Mapping Blood Biochemistry at the Cellular Level

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Introduction
Blood Testing
Achieving Simultaneous Quantitative Phase and Absorption Measurements
Using Raman Spectroscopy to Provide Cellular Level Mapping of Blood Biochemistry
In Summary
References


Blood testing is an essential medical process determining disease severity and organ dysfunction. This article will provide an overview and perspectives on mapping blood biochemistry at the cellular level.

Blood Testing

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Blood Testing

Blood testing detects the presence of harmful substances in a patient's blood that could cause severe medical complications during treatment, while taking medication, and pre-and-post surgical intervention. For instance, in chronic kidney disease, elevated calcium, bicarbonate, potassium, sodium, and uric acid concentrations can indicate the severity of renal dysfunction.

In diabetic patients, levels of blood glucose need to be constantly monitored to avoid severe health complications arising from their presence. The blood of patients with new-onset heart failure and chronic heart failure should be tested for electrolytes, hepatic enzymes, serum creatine, and other critical factors that indicate disease severity. Elevated lactate levels are associated with shock and poor prognosis in sepsis patients.

Over the years, clinical researchers have developed hundreds of blood testing procedures. Providing accurate and timely blood chemistry information helps clinicians perform earlier and more effective interventions that can improve patient outcomes and quality of life.

A routine blood test employed after surgery is a Chem 7 test, which tests for the presence of seven different substances in a patient's blood: carbon dioxide, creatinine, glucose, blood urea nitrogen, serum potassium, serum chloride, and serum sodium.

Blood chemistry analysis is conducted on a sample drawn from veins in fingers, arms, or earlobes, with some tests examining bone marrow cells. Using auto analyzers in laboratory tests allows clinicians to simultaneously perform several blood tests on the same sample.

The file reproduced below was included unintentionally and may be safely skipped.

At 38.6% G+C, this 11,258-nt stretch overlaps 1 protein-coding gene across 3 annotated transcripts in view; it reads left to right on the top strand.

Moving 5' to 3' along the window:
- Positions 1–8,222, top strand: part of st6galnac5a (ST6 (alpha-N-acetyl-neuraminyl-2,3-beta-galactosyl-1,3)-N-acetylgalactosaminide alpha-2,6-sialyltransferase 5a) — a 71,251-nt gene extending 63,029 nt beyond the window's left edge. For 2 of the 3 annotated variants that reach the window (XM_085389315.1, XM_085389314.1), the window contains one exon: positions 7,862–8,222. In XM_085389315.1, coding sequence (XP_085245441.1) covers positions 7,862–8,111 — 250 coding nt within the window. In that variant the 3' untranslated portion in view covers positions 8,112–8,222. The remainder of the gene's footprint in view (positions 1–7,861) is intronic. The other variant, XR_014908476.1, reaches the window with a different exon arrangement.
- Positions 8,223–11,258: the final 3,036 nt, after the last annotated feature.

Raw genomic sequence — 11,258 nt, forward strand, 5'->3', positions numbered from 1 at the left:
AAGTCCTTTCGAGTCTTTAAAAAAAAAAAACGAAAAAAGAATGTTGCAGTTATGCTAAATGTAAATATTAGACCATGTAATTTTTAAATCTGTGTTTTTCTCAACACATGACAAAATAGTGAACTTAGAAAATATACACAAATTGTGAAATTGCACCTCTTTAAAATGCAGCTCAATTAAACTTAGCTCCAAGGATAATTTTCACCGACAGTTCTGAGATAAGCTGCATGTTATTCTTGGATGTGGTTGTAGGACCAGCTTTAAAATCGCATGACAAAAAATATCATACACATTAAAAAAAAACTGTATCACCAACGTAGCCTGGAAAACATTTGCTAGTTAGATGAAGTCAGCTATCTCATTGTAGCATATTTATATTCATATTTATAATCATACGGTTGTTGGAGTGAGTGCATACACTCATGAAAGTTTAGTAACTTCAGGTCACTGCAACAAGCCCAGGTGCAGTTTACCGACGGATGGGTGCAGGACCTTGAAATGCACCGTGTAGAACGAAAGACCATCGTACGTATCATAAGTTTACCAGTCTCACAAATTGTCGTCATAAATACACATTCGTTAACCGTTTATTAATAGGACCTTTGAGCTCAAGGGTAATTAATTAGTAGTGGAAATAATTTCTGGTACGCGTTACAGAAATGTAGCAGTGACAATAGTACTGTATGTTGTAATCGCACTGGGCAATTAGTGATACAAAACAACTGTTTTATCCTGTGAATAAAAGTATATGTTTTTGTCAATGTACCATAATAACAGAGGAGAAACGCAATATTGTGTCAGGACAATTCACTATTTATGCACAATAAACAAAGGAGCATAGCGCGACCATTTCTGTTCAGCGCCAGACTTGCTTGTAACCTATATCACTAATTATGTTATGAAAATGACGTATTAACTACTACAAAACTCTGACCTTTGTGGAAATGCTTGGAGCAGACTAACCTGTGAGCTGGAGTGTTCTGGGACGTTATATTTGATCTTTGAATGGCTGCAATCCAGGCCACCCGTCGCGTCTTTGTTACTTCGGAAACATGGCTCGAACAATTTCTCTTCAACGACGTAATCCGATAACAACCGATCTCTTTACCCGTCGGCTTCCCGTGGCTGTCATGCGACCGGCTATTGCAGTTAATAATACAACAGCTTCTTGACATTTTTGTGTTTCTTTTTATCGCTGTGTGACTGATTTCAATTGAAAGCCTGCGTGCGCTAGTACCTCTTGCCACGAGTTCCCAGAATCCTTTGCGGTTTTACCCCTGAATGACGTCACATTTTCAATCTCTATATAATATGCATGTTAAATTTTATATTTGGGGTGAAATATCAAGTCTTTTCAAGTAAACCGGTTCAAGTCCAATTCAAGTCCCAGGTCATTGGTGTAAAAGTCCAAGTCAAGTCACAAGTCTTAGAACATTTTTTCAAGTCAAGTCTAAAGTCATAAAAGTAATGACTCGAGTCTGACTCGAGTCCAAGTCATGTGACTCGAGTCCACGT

Common blood test types include compatibility tests, sedimentation tests, complete blood counts, hemoglobin assays, and coagulation tests. Flow cytometry and impedance counters are commonly used in the clinical analysis of red blood cells. Techniques such as Raman imaging, FRET-based sensing, and gravitation separation have been developed in recent years.

Achieving Simultaneous Quantitative Phase and Absorption Measurements

Clinical translation has historically suffered from some major limitations at the cell level. One such limitation is the inability to simultaneously measure blood thickness and refractive index. Quantitative phase information is dependent on both these parameters. Imaging methods that use this information can improve the sensitivity and detail of blood cell analysis.

A study in 2011 provided beneficial research to overcome this limitation by decoupling the refractive index and thickness of red blood cells. The approach utilizes Spatial Light Interference Microscopy. The technique combined quantitative phase information with single absorption measurements, making it possible to analyze both at a cellular level.